"We heard heart-wrenching stories of adoptees asking, most times in vain, the relatively simple question of where they came from," said Committee Chairwoman and bill sponsor Sen. Loretta Weinberg, (D-Bergen). "While I appreciate the concerns of biological parents who wish to remain anonymous, I believe this bill balances the needs of anonymity for birth parents wishing to remain so, and the rights of adoptees hoping to find out something about their family history.’’
The balance? The bill would give birth parents who surrendered children for adoption in New Jersey one year from the law’s passage to submit a request to the State registrar that their identity be protected.
During the initial year, adoptees would be able to contact the adoption agency they came from to get non-identifying medical information. Big whoop - nothing has stops them from doing that now! Talk about crumbs!
But a one year limit is better than previous options.
After birth parents have had an opportunity to "opt out’’ of disclosure, an adopted adult, a direct descendant of an adopted person if that person is deceased, or the adoptive parent on a child’s behalf would be able to request a copy of the adoptee’s birth certificate from the state health department.
The Senate Health, Human Services and Senior Citizens Committee approved the bill, a substitute for (S799) and (S1399), 8-1. It now heads to the full Senate.
UPDATE: I went to the prime mover and shaker in NJ for all these years, Pam Hasagawa to question:
"During the initial year, adoptees would be able to contact the adoption agency they came from to get non-identifying medical information."
What medical information would this allow access to?
I was informed that:
This record is taken from conversation with the parent, hopefully in the child's best interest.To which I replied (slightly edited):
It is not "medical records" in the sense that it is only what information the parent gives the agency/intermediary at the time of relinquishment.
It is not a doctor's record, nor a hospital record, nor a pharmacist's record. It is family medical history, the kind that could make a difference between life or death for the adopted person now completely ignorant of what genetic threat may be lurking in her genes.
I'm glad you brought this up because it's something we need to clarify about HIPPA with DCF.
The opposition, esp. ACLU-NJ, brings up constantly, as in "I can't get MY mother's medical records. Why should adoptees be able to do so?" (Deborah Jacobs, Exec Dir.)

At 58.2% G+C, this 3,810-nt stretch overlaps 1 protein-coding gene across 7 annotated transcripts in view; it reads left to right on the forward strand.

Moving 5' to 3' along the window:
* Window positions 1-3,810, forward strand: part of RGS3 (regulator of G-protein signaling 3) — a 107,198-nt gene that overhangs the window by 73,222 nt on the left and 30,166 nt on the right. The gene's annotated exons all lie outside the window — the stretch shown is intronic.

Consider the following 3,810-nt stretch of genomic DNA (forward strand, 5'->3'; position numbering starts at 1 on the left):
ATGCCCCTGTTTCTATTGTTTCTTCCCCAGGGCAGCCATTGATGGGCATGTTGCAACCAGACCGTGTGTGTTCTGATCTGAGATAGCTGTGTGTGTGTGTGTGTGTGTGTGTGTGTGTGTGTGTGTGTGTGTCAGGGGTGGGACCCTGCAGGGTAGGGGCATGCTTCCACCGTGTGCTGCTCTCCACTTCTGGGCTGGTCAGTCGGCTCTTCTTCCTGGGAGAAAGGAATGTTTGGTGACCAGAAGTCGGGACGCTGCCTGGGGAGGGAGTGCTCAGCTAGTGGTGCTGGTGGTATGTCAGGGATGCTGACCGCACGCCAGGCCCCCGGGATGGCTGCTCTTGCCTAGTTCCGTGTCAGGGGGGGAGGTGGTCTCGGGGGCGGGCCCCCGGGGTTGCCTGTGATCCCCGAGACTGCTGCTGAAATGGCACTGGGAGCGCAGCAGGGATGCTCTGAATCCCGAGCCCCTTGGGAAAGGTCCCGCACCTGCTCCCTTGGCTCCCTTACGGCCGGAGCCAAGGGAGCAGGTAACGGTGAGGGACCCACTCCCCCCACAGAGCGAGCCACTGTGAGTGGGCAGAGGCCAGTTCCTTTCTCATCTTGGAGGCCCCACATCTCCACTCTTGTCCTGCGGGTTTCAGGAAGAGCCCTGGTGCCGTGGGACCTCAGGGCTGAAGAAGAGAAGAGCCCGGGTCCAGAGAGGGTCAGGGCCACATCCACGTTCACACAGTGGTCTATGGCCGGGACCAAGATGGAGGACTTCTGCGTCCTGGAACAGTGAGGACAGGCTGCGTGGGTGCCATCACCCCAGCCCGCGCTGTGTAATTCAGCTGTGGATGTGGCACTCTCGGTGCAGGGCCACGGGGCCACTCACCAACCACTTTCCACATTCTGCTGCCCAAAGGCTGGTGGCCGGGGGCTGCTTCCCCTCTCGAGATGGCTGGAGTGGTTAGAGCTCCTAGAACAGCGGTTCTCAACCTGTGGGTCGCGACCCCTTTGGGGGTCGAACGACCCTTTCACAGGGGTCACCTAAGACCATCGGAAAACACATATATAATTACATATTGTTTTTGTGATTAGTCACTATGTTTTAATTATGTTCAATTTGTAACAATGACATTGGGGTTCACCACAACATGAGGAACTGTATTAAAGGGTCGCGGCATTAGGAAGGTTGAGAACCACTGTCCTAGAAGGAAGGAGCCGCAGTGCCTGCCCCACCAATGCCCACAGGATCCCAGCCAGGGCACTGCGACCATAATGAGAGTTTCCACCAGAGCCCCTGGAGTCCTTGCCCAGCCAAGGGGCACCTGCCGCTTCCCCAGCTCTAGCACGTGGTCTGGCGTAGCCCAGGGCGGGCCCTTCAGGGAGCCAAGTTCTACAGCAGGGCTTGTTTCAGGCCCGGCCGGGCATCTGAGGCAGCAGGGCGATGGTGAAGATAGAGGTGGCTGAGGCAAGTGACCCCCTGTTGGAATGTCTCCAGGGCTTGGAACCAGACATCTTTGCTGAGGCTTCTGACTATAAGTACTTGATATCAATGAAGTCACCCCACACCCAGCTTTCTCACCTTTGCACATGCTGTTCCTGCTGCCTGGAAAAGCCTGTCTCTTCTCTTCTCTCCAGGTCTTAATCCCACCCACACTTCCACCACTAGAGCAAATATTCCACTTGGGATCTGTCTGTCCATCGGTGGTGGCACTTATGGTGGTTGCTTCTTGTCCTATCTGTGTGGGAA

If the birth mother chooses to give minimal, sketchy information either about her own family medical history or that of the birth father, then her son or daughter (and the adopted person's parents during the minority of the child) loses the ability to have this information unless s/he is able to contact the birth parent.
YES, it's information the mother gave to the AGENCY! And "they" claim to protect us and our privacy!!
It's BS and makes no difference like real medical records and also contains judgments made about us by social workers. If we cried too much they called us hysterical. If we didn't cry enough they called us uncaring. Agency records are BRUTAL and can give adoptees a very wrong impression. Soem say we didn't know the father when we did.
When a mother I know met her daughter, the daughter asked about her uncle with "mental problems"!! She was stunned. Then she finally remembered that she had told a social worker that her brother - as a teen - had smoked some pot.
The ACLU is 100% correct on this issue and it is a sore spot for many mothers in the movement and they will not support bills that allow this type of access, and I fully agree and understand why. I hope you now see why as well. This is a real violation of our privacy. These are things WE should tell our kids and no one else should know about us. What we told the agency and their "impressions" of us should be CONFIDENTIAL. That is a violation.
The loss of that info is nothing. what could it possibly tell anyone - if their mother had chicken pox when she was 3? measles at 12? Give me a break!
You need to think in terms of EQUALIZING things with non-adoptees. Not making them special people in special need, though it may seem that way. No one else would - or SHOULD - have access to this kind of interview info on their mother! NO ONE!!
Adoptees need and deserve EQUALITY - nothing less and nothing more. They need the names on their original birth certificate so they can possibly speak to those people face to face like anyone else and ask them what the family medical history is. That's ll any human being can do.
It would be very hard for me to support such legislation, and that pains me greatly. I am in a no-win situation here.
The proposed bill, S799, is available here. See also follow up post with excerpts of the bill.